Onde Onde is a traditional “kueh” which many of us grew up snacking. I remember first having it in primary school during recess time at the school canteen which we called “tuckshop” then. The “makan melayu” food stall, operated by an old Malay couple sold mainly local Malay delights like nasi lemak and lotong. But my eyes are always glued to the assortment of homemade”kuih muih” in psychedelic colours, almost a dozen of varieties that rotated down the week, with 2-3 types available daily. Most of my classmates and friends love to buy their kueh lapis beras, and for obvious reasons. They would peel and eat them by the layer, just like what we would do at home with my mum and sister. While I love to eat their kuehs, it was more of an indulgence rather than a necessity, given the limited amount of pocket money we had. But I’d always looked forward to the day when mee rebus was on the “Special of the Day” menu, because I know that one of my favorite kuehs would also be available, and that is of course, onde onde.
We loved to eat onde onde when we were young for almost solely one reason, the gula melaka (palm sugar) filling which had melted and became all runny. The experience of popping one of these bite-size morsels into our mouths and gently pressing it between the tongue and the hard palate to make it burst open and release its juices encapsulated within was most memorable! It still remains very “sensational” till today, quite literally!
Gula melaka has a slightly subdued level of sweetness compared to regular granulated sugar. Instead, its jaggery-like flavours are much more multi-faceted, with an added dimension of darkness and depth. Extracted from nipa palm, the palate profile of gula melaka is rather unique and unmistakable. That said, buying good quality gula melaka is rather important for this dessert since it takes centrestage here.
Mee rebus and onde onde share a common ingredient, sweet potato, which imparts a lovely earthy sweetness characteristic of the root vegetable to the food, not to mention the exuberant jaune orange hue. For mee rebus, it would be in the gravy and onde onde, the dough wrap.
Wrapping the chopped gula meleka inti (filling) into a piece of flatten dough can be quite nerve-wrecking for first-timers. It requires a certain level of dexterity to make sure that the filling is properly encased within while making sure that the exterior of the dough remains untainted by any bits of palm sugar. More important is the ratio of dough skin to filling. Too little dough used and the liquefied filling risks breaking the barrier and leaking out. To err on the safe side and use more dough may cause one to “eat too much dough” with too little filling affecting the overall palate experience. A good ratio for me is 3 parts dough to 1 part filling.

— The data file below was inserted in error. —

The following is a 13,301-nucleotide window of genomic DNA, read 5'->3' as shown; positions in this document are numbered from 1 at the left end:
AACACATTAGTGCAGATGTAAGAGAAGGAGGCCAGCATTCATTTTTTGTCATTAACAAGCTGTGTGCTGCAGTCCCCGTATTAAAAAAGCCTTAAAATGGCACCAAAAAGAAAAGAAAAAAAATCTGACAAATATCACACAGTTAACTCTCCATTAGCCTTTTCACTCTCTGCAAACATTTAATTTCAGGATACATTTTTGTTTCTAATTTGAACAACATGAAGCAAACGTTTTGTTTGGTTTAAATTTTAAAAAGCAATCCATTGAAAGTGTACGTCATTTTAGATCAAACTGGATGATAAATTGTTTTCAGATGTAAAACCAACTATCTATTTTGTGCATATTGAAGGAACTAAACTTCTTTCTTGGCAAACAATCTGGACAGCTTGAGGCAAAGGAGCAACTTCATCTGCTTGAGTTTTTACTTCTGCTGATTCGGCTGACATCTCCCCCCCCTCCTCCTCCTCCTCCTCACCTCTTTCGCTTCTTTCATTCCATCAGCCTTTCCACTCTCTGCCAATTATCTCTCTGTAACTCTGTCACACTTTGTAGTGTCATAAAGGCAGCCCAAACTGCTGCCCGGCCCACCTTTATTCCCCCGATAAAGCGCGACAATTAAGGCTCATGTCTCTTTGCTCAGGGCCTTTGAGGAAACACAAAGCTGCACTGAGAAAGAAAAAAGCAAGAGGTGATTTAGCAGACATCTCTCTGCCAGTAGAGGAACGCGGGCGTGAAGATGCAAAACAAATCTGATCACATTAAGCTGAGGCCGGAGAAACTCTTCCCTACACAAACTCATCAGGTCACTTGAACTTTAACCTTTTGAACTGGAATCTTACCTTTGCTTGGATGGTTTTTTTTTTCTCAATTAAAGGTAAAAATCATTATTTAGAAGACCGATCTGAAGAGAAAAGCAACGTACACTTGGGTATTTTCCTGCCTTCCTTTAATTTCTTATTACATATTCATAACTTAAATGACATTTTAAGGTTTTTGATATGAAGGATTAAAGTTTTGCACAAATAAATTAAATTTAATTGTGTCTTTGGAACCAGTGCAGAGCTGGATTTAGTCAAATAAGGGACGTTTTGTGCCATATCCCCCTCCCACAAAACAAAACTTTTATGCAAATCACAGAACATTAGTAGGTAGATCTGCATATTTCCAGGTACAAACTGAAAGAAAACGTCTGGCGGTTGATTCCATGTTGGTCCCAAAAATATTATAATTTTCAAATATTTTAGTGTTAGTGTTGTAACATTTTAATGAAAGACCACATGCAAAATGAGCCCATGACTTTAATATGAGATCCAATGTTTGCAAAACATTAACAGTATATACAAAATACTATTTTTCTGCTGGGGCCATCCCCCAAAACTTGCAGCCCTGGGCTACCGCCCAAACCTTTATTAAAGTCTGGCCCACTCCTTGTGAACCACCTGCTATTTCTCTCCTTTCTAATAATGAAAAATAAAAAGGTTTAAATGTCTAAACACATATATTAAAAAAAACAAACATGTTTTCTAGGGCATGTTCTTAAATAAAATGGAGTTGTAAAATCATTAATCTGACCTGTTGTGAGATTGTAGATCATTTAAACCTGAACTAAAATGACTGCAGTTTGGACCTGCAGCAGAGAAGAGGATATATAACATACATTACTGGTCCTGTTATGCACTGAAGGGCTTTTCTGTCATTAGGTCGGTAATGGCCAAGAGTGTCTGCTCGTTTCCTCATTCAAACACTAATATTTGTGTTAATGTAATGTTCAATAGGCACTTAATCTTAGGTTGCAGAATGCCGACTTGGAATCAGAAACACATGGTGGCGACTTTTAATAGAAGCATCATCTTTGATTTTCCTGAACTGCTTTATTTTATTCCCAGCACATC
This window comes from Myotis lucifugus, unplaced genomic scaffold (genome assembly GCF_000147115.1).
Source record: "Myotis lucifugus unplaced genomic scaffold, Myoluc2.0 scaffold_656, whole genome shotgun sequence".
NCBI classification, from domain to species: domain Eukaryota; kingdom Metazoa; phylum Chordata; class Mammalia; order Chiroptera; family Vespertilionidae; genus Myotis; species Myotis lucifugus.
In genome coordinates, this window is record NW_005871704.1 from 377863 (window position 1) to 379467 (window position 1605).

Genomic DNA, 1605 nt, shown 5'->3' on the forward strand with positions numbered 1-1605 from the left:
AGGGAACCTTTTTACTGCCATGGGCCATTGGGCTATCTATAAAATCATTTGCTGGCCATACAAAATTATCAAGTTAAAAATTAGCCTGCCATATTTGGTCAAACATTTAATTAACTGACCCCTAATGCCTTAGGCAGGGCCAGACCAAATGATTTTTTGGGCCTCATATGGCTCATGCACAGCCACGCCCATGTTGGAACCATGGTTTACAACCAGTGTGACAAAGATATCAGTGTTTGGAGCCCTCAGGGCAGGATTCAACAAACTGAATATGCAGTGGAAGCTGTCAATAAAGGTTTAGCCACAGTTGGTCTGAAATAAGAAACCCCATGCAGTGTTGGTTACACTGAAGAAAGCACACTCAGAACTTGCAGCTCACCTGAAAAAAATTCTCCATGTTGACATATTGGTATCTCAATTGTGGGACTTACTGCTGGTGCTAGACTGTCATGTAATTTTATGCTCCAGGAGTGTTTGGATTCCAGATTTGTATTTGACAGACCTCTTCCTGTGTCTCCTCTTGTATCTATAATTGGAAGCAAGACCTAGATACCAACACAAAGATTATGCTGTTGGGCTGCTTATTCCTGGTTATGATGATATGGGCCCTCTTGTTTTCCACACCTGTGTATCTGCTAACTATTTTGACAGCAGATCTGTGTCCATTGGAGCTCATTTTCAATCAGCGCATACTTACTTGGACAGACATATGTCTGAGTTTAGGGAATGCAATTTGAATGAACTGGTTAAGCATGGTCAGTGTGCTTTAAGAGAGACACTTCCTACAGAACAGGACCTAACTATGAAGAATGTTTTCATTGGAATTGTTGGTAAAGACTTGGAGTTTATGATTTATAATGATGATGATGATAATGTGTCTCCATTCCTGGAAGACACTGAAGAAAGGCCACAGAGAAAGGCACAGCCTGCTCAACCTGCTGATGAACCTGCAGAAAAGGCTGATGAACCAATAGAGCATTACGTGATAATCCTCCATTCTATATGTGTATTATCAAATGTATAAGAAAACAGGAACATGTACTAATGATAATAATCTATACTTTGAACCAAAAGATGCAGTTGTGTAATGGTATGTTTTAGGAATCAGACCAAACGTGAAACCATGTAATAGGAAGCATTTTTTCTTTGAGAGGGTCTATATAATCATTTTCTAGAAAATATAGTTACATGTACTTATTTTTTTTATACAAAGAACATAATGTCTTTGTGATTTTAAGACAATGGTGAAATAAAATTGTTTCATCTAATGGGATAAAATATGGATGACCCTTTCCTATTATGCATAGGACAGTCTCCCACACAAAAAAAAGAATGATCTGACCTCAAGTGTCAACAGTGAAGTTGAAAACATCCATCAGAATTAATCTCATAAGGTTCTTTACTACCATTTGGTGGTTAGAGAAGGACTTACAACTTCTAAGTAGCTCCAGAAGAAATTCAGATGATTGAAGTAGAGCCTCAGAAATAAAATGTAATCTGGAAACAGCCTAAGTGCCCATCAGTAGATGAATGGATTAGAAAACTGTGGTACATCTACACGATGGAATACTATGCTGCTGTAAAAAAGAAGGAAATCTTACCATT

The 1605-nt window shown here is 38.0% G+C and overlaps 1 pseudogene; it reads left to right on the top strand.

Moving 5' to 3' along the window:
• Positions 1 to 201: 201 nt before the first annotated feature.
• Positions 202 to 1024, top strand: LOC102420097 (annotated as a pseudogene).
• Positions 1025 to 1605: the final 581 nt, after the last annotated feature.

The assembled onde onde should remain bitesize, no more than 25g each to allow each of them to be popped into the mouth all at once without biting into two. I managed to keep mine within 20g each, i.e. 15g dough skin with 5g filling. I’d seen some sold commercially which are made even smaller, but I am not really in favour of that. Smaller ondeh ondeh means lesser inti and thus, watered down experience of gula melaka bursting in your mouth!
Onde Onde Recipe makes approx. 30, each about 20g (adapted from Irene’s Peranakan Recipes by Elaine Yeo)
330g sweet potatoes
135g glutinous rice flour
80 ml tepid water
150g gula melaka
50g grated coconut
1 pinch of salt
2 pandan leaves
Peel and slice sweet potatoes and steam for around 20-30 min or until soften.
While waiting for the sweet potatoes to steam, chop gula melaka finely to an almost crumb-like texture.
Once the sweet potato is done, place grated coconut into a dish with crushed pandan leaves, sprinkle and toss in pinch of salt and steam for around 15 min. This is to cook the coconut to prevent it from going rancid too quickly.
While waiting for the coconut to steam, work on the dough first mashing the sweet potatoes in a large mixing bowl. This is done traditionally with the back of a fork but a potato ricer, masher can also be used. Process the sweet potato until no lumps are observed and develop a smooth pulp-like texture.
To the sweet potato mash, add glutinous rice flour followed by tepid water. The warm water should not be added all at once but over 2-3 sucessions, rubbing and kneading in the dough, sweet potato mash and water together between each addition to form a dough. 80 ml of water only serves as a gauge as it really depends on the level of moisture the sweet potatoes have. Stop adding water when the dough becomes firm and pliable.
Divide the dough equally into small pieces, each 15g. Flatten each piece of dough with your thumb and place approximately half a teaspoon (about 5 g) of gula melaka inti in the centre. Cover the filling and wrap tightly. If necessary, dust your palms and fingers with a little glutinous rice flour to prevent the dough from sticking.
Bring a pot of water to a boil before lowering the flame to a very gentle simmer. Place the glutinous rice balls gently into the water, stirring gingerly to swirl the water around and prevent the dough balls from sticking to the bottom of the pot. The water must be barely simmering, gently cooking of the dough balls to prevent them from bursting and at the same time, prolonging the cooking time for the gula melaka filling to melt completely.
Remove the cooked balls which float up and drain slightly over a perforated spoon or a fine wired sieve before rolling them over the dish of grated coconut.